Sunday, August 5, 2012

Secrets I Cannot Reveal

I've mentioned that Big Troy (Troy Fox), a barbecue expert, before (here and here), and had the good fortune to run into him downtown last Friday evening during the First Friday Art Walk in downtown Bend while he was setting up his barbecue trailer in the alley between Minnesota and Oregon between Bond and Wall Streets. 

"Troy," I said, "I've made some pretty good ribs," (see: here , and here), "but I have never been able to cook ribs that fall off the bones."

Troy set down a 14-lb sack of mesquite charcoal and asked how are you doing it. 

I described my method of slow-cooking the ribs over a cool fire or in a cool oven for hours, mopping (glazing) them every 30 minutes then finishing on a hot fire.

He listened, nodding in all the right places, then laid it out for me. Step-by-step. Big Troy, with discursage into barbecue arcanea, explained how to get ribs that fall off the bone and invite another bite.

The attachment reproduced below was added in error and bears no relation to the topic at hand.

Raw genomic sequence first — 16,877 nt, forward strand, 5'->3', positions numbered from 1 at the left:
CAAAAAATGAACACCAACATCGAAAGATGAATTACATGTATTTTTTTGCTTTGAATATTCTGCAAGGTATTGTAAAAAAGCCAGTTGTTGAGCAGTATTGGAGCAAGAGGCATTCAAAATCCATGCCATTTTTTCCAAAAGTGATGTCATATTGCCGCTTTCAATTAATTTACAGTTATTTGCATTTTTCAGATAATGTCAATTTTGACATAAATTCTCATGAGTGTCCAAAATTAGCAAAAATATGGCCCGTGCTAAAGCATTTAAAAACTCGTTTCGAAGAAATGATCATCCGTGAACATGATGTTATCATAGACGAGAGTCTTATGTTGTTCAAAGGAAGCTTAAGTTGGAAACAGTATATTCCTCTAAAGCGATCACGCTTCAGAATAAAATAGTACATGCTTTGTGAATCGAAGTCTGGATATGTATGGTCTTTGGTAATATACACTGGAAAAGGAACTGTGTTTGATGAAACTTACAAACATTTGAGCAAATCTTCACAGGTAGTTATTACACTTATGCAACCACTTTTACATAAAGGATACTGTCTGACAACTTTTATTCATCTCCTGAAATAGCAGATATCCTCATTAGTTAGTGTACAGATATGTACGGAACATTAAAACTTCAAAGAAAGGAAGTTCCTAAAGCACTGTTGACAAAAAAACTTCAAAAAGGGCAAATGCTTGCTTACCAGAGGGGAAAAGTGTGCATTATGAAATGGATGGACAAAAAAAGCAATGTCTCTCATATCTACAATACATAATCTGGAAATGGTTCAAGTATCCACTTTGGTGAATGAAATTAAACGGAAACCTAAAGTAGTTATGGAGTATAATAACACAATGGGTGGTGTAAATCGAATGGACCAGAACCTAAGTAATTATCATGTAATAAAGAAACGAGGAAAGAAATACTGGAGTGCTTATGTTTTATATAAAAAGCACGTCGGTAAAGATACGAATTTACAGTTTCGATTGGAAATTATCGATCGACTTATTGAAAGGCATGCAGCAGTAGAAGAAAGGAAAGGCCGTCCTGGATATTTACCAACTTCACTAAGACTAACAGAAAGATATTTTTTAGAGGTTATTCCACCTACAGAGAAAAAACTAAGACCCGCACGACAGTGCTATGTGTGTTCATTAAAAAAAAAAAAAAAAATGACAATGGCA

Trade secrets, he told me, insider tricks learned from other barbecue chefs (carbonated soft drinks are involved), learned from chefs at some of Bend's restaurants, things that only barbecue geeks talk about.

What I learned, I cannot pass on. My limps are sealt. 

But everything I had been doing was wrong. 

Today I applied what I learned and I made the most delicious lip-smackin' chewy and soft ribs I've ever made. The texture I've been looking for, with a depth of flavor that I've never achieved before. My seasoning was off: too many hours brining led to an overly-salted taste, but I can adjust. 

A-and, doing ribs this way is much easier than I had been doing before. 

1 comment:

  1. Ribs aren't supposed to "fall off the bone", and besides, you can only get that by cheatin'. Why in the hell do you want mushy ribs anyway? They're supposed to have a bit of 'bite' to them.


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